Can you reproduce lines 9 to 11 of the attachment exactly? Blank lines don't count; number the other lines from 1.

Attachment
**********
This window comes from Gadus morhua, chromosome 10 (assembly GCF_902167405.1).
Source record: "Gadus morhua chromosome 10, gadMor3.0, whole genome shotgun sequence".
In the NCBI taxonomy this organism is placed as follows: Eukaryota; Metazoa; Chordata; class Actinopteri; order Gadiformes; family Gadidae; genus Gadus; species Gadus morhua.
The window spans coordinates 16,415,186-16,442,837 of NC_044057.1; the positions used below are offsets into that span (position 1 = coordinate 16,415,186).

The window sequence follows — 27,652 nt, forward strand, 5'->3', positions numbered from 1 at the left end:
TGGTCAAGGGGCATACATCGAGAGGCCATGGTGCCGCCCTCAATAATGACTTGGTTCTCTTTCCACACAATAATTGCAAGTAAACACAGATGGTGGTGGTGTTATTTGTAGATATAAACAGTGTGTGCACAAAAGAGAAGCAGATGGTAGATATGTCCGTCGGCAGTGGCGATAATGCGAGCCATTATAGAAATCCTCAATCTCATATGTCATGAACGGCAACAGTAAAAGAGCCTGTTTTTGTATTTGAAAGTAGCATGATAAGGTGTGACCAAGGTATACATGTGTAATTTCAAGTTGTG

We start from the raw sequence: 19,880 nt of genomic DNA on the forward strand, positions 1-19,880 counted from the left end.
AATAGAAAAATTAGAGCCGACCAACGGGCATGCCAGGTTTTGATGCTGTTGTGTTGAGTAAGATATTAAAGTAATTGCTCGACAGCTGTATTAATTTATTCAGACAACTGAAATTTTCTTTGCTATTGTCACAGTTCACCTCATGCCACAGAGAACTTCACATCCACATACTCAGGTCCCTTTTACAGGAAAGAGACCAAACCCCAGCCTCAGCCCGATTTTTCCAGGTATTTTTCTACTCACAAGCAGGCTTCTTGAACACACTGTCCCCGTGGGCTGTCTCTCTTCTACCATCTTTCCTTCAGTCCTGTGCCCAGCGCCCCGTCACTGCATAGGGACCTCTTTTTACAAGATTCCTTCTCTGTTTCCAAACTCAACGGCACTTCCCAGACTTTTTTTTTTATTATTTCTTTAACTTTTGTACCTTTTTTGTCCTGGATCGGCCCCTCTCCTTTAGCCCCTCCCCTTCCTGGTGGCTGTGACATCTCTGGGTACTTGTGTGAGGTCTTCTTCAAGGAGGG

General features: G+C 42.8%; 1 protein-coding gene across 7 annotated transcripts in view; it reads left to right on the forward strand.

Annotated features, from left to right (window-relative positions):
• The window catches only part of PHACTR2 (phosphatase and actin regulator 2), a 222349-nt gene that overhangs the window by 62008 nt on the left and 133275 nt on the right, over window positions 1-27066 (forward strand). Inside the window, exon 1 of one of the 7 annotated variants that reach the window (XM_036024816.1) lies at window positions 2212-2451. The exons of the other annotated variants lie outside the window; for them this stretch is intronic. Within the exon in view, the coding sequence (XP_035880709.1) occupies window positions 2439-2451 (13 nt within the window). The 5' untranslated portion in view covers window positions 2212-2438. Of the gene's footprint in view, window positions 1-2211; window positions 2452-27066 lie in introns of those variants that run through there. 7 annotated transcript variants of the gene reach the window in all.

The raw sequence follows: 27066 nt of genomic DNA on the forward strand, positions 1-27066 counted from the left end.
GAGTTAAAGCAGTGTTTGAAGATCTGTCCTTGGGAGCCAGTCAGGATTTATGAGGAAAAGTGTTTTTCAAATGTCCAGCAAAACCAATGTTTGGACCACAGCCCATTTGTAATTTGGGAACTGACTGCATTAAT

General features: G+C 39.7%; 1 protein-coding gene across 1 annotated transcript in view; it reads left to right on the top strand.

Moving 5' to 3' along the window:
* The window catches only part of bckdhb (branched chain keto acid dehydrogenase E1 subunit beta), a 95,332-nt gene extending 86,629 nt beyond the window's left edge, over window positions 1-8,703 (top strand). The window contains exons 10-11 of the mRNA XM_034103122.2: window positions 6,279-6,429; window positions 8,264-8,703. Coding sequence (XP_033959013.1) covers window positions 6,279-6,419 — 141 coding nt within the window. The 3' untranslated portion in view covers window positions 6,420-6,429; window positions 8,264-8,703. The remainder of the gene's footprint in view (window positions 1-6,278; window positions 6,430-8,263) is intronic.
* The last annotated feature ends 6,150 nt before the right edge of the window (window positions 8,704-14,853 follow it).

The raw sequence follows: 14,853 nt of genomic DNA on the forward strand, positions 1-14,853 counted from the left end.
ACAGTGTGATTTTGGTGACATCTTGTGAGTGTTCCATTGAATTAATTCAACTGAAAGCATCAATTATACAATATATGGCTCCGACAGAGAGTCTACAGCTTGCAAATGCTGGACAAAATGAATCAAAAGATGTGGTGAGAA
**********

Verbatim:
General features: G+C 42.8%; 1 protein-coding gene across 7 annotated transcripts in view; it reads left to right on the forward strand.

Annotated features, from left to right (window-relative positions):
• The window catches only part of PHACTR2 (phosphatase and actin regulator 2), a 222349-nt gene that overhangs the window by 62008 nt on the left and 133275 nt on the right, over window positions 1-27066 (forward strand). Inside the window, exon 1 of one of the 7 annotated variants that reach the window (XM_036024816.1) lies at window positions 2212-2451. The exons of the other annotated variants lie outside the window; for them this stretch is intronic. Within the exon in view, the coding sequence (XP_035880709.1) occupies window positions 2439-2451 (13 nt within the window). The 5' untranslated portion in view covers window positions 2212-2438. Of the gene's footprint in view, window positions 1-2211; window positions 2452-27066 lie in introns of those variants that run through there. 7 annotated transcript variants of the gene reach the window in all.